For example, in clinical trials, the Johnson & Johnson vaccine was less effective at preventing infection in the trial’s participants in South Africa than it was for the trial’s participants in the United States. In South Africa, an overwhelming majority of the samples Johnson & Johnson sequenced for its trial identified the B.1.351 variant. The vaccine did provide strong protection against severe illness and death, however, even among the participants in South Africa.
“I think everyone on our team can agree that we don’t want this variant spreading through our community,” O’Roak said.
Next steps: Vaccines, masks, handwashing and distancing
So, how do we stop it?
The answer isn’t complicated: The same simple steps public health officials have been suggesting for a year now prevent transmission of the virus and its variants. That means wearing a mask, maintaining a safe distance from others in public and avoiding large gatherings.
“The spread of these variants is not an inevitability,” Messer said.
Getting vaccinated as quickly as possible is also critical. All three vaccines currently available in Oregon offer very substantial — if imperfect — protection against infection, including from variants.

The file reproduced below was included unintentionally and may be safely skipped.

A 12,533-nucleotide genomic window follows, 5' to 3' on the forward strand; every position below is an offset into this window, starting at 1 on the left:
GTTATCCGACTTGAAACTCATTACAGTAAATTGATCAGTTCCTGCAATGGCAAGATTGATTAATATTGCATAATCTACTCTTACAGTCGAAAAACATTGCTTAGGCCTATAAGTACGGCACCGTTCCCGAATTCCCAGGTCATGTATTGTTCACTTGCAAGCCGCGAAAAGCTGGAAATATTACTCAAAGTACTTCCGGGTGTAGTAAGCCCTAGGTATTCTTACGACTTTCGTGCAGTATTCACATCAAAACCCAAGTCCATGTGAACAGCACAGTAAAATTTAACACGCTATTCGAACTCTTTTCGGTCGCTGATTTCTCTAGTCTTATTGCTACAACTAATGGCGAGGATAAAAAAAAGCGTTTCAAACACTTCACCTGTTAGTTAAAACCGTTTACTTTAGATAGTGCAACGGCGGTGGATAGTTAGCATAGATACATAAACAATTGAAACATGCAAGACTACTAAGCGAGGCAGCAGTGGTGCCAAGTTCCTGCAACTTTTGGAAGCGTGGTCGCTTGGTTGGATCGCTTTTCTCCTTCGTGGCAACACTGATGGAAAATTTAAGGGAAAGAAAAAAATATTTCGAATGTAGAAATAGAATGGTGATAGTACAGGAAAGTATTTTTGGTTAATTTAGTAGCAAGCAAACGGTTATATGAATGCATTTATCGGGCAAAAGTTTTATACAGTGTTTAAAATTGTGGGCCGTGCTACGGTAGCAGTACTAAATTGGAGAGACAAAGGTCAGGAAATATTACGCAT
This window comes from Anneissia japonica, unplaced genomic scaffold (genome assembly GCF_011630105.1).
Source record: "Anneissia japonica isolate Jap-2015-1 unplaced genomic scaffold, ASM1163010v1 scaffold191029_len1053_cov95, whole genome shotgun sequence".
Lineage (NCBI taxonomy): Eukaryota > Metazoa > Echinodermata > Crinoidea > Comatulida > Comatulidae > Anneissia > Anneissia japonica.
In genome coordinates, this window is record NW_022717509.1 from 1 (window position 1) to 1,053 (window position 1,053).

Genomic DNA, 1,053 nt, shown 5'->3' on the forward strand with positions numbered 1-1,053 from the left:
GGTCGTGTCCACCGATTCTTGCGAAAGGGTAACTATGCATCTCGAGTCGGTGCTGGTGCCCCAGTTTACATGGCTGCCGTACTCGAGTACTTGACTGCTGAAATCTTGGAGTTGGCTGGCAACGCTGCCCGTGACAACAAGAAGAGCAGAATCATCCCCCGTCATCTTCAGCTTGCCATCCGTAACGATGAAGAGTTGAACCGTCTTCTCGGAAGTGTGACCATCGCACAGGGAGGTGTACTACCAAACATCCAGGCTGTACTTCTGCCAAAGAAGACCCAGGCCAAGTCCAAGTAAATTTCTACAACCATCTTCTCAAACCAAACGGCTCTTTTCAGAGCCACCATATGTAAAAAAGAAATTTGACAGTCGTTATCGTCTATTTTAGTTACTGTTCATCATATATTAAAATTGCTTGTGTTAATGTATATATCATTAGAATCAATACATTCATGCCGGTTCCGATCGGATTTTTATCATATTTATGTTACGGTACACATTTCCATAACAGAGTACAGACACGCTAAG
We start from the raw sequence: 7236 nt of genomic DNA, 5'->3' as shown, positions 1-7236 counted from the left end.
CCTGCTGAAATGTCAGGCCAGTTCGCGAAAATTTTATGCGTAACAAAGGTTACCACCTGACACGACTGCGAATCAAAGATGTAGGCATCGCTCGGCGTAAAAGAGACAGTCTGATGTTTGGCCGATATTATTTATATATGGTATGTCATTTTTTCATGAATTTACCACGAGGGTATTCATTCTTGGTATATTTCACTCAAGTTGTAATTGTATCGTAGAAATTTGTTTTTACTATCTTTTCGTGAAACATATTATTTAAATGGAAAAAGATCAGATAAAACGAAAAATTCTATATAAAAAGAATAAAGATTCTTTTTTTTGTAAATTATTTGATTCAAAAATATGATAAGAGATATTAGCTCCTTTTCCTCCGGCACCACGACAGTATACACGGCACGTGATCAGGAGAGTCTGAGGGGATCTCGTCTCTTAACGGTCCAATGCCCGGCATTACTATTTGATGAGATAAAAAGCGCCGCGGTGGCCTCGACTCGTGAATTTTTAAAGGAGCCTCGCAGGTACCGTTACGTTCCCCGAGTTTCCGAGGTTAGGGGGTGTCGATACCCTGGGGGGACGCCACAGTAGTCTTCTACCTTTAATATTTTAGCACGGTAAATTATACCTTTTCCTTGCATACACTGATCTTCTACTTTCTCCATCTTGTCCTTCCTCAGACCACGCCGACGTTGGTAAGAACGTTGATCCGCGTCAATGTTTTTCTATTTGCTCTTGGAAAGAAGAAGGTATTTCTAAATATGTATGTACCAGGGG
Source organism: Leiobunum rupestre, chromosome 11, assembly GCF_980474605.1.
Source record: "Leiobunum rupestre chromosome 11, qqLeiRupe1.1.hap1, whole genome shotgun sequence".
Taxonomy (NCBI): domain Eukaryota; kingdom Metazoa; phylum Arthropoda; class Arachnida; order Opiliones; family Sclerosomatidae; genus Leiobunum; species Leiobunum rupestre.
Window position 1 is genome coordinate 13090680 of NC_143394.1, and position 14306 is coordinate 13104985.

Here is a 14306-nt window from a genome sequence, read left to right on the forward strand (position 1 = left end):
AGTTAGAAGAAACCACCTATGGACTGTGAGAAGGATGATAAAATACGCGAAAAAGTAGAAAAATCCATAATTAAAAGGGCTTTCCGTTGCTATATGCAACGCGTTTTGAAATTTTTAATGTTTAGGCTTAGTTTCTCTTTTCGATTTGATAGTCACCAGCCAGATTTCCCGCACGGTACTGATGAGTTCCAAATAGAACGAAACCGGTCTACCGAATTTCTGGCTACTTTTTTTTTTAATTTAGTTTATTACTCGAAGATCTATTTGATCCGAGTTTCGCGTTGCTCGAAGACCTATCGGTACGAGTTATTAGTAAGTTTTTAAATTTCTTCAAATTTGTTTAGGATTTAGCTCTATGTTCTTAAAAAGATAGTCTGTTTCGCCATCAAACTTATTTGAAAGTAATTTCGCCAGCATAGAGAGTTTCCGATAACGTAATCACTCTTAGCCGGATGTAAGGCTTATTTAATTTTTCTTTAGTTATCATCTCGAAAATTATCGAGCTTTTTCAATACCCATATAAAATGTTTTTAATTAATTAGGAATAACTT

Masking, distancing, getting vaccinated. All are strategies to protect yourself, your family and your community. But they’re also critical strategies to slow down the path of COVID-19′s evolution.
It’s an argument a group of scientists made this week in a paper published in the prestigious journal Nature.
“If the rampant spread of the virus continues and more critical mutations accumulate, then we may be condemned to chasing after the evolving SARS-CoV-2 continually, as we have long done for influenza virus,” they wrote.
“Such considerations require that we stop virus transmission as quickly as is feasible, by redoubling our mitigation measures and by expediting vaccine rollout.”
Messer likens our current moment to the third act of a Shakespearean play. The pandemic isn’t over just because the vaccines have triumphantly arrived on the scene to defeat the virus. The virus is evolving, too. The emergence of new variants that fuel a resurgence of the virus might be act four.
Act five — the resolution of this pandemic — will depend, he said, on the combination of all of our ceaseless efforts to stop it.